Based on what you say you want to do, your only option is the Tyco type "inside the drywall" boxless splices now on the market. That is the only code-legal way to make a splice without without a junction box that remains accessible. And even then, your inspector may not allow the Tyco method given the limited conditions under which it's allowed to be used, and the pre-existing cable damage to this cable.
Really this cable should be replaced.
Now we talk about the "box" solution.
I do this all the time.
Many of my installations have a junction box near the panel. It solves all sorts of problems. Not least, your panel does have a convenience receptacle for the Electrician right next to it, right? No? Why not put a receptacle on the face of this junction box? **
You just said that you intend to bury the box in drywall. No you won't. You can't do that. You are never allowed to bury boxes. Every junction box cover must be accessible without disassembling any part of the house.
Now, you'll be using a large size steel junction box because you'll be making potentially more than one splice in it. Junction boxes have cubic inch requirements for splices. With cable clamps entering the box, a handi-box is too small. Splicing is illegal in conduit bodies*.
I would use a 4-11/16 deep box, unless you're sure you'll only have 2 of these, then a 4" x 4" x 2-1/8" box will suffice.
This box will be attached via less than 2 feet of EMT conduit, at least 8" simply to avoid blocking other holes. Find the happy medium of the largest conduit size (1/2, 3/4, 1") that will fit both box and panel knockout, and figure out how to mount the box so it will ultimately be flush to the finish surface.
Noting that you have two drywalls there, use either one - whichever makes the best fit. It would seem to be more aesthetic to have the blank cover plate above the panel not on the shown wall.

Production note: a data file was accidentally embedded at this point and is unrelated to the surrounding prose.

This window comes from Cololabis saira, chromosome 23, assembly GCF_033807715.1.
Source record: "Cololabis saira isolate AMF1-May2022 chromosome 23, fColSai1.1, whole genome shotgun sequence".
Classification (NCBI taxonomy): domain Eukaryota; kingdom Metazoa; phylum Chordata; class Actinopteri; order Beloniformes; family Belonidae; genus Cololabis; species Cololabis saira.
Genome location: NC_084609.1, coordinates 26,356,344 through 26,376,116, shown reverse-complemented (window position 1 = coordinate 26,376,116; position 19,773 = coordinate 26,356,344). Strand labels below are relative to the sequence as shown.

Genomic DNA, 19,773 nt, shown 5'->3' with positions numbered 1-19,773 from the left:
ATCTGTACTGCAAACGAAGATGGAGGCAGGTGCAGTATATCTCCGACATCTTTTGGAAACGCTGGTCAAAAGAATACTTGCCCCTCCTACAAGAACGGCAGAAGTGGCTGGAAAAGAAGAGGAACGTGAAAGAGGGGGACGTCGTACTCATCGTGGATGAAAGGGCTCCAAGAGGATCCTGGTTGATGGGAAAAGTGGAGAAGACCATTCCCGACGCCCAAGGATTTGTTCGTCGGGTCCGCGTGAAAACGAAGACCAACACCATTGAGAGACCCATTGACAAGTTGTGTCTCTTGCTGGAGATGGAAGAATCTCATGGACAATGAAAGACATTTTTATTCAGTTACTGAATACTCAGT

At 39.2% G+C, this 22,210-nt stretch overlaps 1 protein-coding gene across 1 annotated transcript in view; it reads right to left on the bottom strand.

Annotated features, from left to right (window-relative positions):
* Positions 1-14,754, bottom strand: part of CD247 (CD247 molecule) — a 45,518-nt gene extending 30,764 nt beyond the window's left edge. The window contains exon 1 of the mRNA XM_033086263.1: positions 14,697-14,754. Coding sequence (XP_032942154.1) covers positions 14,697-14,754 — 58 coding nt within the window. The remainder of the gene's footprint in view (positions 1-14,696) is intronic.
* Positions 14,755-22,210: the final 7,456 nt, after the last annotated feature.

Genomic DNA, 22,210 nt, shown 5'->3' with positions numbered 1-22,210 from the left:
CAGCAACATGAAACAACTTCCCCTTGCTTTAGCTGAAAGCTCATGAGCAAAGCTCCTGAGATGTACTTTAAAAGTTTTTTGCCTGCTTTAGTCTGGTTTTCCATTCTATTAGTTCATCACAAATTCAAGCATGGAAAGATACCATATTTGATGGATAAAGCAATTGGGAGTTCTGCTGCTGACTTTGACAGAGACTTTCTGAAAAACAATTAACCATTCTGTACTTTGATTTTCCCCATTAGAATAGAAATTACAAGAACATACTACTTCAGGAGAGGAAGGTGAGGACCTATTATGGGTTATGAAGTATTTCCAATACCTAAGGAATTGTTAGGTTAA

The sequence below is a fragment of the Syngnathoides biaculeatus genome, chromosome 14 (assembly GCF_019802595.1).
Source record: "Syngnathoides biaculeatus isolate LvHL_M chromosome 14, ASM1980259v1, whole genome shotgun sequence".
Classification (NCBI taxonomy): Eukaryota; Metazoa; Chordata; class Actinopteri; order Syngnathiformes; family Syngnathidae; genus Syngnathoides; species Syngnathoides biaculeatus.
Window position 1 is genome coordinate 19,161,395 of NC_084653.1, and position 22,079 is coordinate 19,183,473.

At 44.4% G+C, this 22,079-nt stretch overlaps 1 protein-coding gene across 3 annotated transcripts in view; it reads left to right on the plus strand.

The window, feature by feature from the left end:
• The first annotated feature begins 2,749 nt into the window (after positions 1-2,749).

If you want to get fancy with bending the EMT to make room for whatever, go for it - but keep total EMT length < 2 feet.
By doing steel and EMT conduit, we remove grounds from the picture. There's a ground screw hole in the junction box tapped #10-32; we take a pigtail off that, and the circuit grounds to that. We don't need to carry ground wires down the EMT conduit into the panel.
Attach and splice
Once the junction box is mounted finished, now bring that cable clamp into a knockout in the box. Like I say, the ground ends here: the metal EMT carries it the rest of the way to the panel. The two conductors (hot/neutral) you give yourself about 12" of length, and nut it to a couple feet of hot/neutral wire. Those go down into the panel.
Here you are at liberty to use "stranded THHN" if you prefer, it's much easier wire to work with. It'll work great on wire-nuts, breaker lugs and neutral lugs.
What if you have more than one circuit to splice like this? How many splices can you do inside one junction box? There's a formula for that. 2.0 cubic inches for #14, 2.25 cu.in. for #12 and 2.5 ci for #10. *Except all grounds together count as only 1 wire (the largest) and all cable clamps together count as 1 wire (the largest).* So in your case at #14, you'd be joining 2 wires to 2 wires, +1 for grounds +1 for cable clamps = 6 "wires" = 12 cubic inches. And this is why we need big boxes.
When you see the job done right, instead of horked together dirty, you'll be proud and you'll want to do work of this quality in the future.
* Disclaimer: for all conduit that is sensibly sized for its wires. Don't ask why I have to disclaim this.
** Typically the electrician's convenience receptacle is on a dedicated circuit. If you follow my box-and-EMT plan, you can easily add this to the box with 2 wires, a receptacle, a cover and a breaker.